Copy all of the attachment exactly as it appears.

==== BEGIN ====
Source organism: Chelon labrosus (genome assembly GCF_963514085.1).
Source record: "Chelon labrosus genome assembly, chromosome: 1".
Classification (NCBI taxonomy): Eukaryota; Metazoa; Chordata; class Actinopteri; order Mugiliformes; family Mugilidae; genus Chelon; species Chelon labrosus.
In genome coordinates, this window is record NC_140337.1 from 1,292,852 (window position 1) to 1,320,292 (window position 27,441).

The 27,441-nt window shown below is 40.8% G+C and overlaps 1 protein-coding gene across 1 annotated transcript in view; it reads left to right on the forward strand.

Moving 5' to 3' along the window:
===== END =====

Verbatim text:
Source organism: Chelon labrosus (genome assembly GCF_963514085.1).
Source record: "Chelon labrosus genome assembly, chromosome: 1".
Classification (NCBI taxonomy): Eukaryota; Metazoa; Chordata; class Actinopteri; order Mugiliformes; family Mugilidae; genus Chelon; species Chelon labrosus.
In genome coordinates, this window is record NC_140337.1 from 1,292,852 (window position 1) to 1,320,292 (window position 27,441).

The 27,441-nt window shown below is 40.8% G+C and overlaps 1 protein-coding gene across 1 annotated transcript in view; it reads left to right on the forward strand.

Moving 5' to 3' along the window: